Linux - NewbieThis Linux forum is for members that are new to Linux.
Just starting out and have a question?
If it is not in the man pages or the how-to's this is the place!
Welcome to LinuxQuestions.org, a friendly and active Linux Community.
You are currently viewing LQ as a guest. By joining our community you will have the ability to post topics, receive our newsletter, use the advanced search, subscribe to threads and access many other special features. Registration is quick, simple and absolutely free. Join our community today!
Note that registered members see fewer ads, and ContentLink is completely disabled once you log in.
If you have any problems with the registration process or your account login, please contact us. If you need to reset your password, click here.
Having a problem logging in? Please visit this page to clear all LQ-related cookies.
Introduction to Linux - A Hands on Guide
This guide was created as an overview of the Linux Operating System, geared toward new users as an exploration tour and getting started guide, with exercises at the end of each chapter.
For more advanced trainees it can be a desktop reference, and a collection of the base knowledge needed to proceed with system and network administration. This book contains many real life examples derived from the author's experience as a Linux system and network administrator, trainer and consultant. They hope these examples will help you to get a better understanding of the Linux system and that you feel encouraged to try out things on your own.
Click Here to receive this Complete Guide absolutely free.
From what I understand, life is a lot more simple using linux if your modem is not a winmodem. Can someone please tell me how I can tell the difference between a winmodem and a non winmodem. Thank you in advance.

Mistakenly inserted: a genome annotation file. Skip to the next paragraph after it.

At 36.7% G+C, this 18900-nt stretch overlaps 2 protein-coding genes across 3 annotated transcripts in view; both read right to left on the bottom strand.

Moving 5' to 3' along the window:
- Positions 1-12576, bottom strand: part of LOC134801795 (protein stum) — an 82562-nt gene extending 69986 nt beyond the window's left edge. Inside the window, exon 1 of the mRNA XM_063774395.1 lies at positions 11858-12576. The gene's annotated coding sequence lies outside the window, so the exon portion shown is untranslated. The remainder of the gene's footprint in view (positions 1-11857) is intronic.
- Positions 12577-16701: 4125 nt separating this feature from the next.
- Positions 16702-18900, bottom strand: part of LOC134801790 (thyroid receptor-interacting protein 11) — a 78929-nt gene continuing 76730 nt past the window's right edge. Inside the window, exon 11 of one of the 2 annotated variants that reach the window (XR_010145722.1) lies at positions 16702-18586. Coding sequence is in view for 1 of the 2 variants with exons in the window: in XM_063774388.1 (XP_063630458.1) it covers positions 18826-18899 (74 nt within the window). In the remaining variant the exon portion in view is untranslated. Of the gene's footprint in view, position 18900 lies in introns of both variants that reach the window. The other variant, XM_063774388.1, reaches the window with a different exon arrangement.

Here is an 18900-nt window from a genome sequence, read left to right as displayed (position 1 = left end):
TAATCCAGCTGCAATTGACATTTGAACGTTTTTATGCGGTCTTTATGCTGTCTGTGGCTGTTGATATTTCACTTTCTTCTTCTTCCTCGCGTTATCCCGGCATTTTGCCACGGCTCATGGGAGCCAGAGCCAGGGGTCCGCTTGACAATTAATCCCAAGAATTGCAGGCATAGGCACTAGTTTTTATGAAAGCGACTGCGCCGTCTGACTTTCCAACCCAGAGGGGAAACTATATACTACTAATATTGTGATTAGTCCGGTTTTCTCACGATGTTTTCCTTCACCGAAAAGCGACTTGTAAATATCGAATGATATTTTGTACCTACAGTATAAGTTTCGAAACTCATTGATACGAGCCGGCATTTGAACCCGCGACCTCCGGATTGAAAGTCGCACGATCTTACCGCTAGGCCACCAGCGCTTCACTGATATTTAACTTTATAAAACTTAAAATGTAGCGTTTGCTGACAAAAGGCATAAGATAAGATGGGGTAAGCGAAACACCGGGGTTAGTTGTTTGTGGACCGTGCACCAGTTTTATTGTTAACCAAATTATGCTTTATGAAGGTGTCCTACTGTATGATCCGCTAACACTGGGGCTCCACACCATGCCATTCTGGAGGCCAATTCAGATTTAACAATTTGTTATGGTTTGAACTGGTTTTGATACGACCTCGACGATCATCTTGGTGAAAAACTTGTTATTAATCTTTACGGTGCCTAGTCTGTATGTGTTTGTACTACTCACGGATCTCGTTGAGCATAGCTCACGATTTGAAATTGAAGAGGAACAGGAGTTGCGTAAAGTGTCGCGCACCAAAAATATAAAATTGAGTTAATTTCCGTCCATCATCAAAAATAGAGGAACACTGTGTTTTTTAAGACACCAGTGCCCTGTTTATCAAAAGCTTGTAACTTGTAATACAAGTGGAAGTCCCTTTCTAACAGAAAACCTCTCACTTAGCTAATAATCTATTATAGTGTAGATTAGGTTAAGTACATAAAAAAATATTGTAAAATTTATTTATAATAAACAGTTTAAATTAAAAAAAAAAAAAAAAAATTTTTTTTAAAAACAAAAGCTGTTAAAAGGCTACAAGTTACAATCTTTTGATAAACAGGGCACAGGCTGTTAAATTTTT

Also, would an AMR (Audio Modem Riser) modem be a winmodem? I am guessing yes.
Most new PC's have been distributed with software modems("winmodems"), these modems are not like external hardware modems that you attach to your computer. They are more like sound or graphics cards 'cos they use software to emulate what a hardware modem does. They are called Winmodems because microsoft put there proprietry software in them, thus making sure that only people who pay for a software licence or have windows can use the modem (boo hiss). Therefore if you have bought a new PC recently, and/or do not connect to the internet via an external hardware modem (i use a Hayes Accura) you are probably using a Winmodem. There is a web site that is developing drivers to compensate for "Win" modems, search for LINMODEMS in Google either that or buy an external one, they aren't that expensive and work better anyway!
Open a terminal and do lspci or lspci -v and see what your modem tells you. Mine tells me bla,bla,bla winmodem.
I am not 100% sure that this is a definite way to find out but if your tells you winmodem it is one.
mrtwice, if you don't have a modem yet, just make sure that when you buy it it says it is compatible with Linux, then chances are that linux will detect it with no problems!, like lordevereste said, I also recomed you get an external modem...I have both internal and external, and both have the flex v.90 technology...internal is crap, wont connect to more than 56k and download at 5k/s to 7k/s...rather I use the external...DAMN! I get 15k/s to 22k/s downloads it's crazy!!!